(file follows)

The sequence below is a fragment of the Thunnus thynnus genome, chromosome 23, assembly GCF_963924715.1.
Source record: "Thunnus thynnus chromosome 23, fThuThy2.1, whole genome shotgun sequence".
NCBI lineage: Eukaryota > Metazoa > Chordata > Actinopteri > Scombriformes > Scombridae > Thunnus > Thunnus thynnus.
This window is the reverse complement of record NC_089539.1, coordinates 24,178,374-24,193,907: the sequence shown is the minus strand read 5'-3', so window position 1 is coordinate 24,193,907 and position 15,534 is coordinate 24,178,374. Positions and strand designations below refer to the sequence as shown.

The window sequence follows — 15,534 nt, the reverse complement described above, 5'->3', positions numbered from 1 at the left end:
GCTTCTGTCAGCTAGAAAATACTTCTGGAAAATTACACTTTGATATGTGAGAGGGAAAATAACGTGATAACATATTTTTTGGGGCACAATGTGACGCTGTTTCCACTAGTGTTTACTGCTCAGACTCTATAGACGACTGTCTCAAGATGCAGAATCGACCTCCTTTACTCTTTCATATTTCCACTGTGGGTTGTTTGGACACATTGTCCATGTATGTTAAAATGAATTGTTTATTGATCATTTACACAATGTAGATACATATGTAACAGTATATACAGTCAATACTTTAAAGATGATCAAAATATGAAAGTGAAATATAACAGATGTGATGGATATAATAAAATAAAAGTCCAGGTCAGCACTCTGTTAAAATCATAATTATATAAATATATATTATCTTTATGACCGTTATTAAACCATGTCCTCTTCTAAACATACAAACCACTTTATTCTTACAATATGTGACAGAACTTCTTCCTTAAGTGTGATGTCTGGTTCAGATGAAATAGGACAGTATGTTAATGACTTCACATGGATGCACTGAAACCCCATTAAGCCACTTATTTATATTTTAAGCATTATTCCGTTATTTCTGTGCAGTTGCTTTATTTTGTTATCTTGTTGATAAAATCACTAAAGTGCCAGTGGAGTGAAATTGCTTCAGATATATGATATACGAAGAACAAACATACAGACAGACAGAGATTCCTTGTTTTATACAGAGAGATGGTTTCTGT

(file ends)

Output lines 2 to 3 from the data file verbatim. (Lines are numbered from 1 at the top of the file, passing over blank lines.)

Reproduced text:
Source record: "Thunnus thynnus chromosome 23, fThuThy2.1, whole genome shotgun sequence".
NCBI lineage: Eukaryota > Metazoa > Chordata > Actinopteri > Scombriformes > Scombridae > Thunnus > Thunnus thynnus.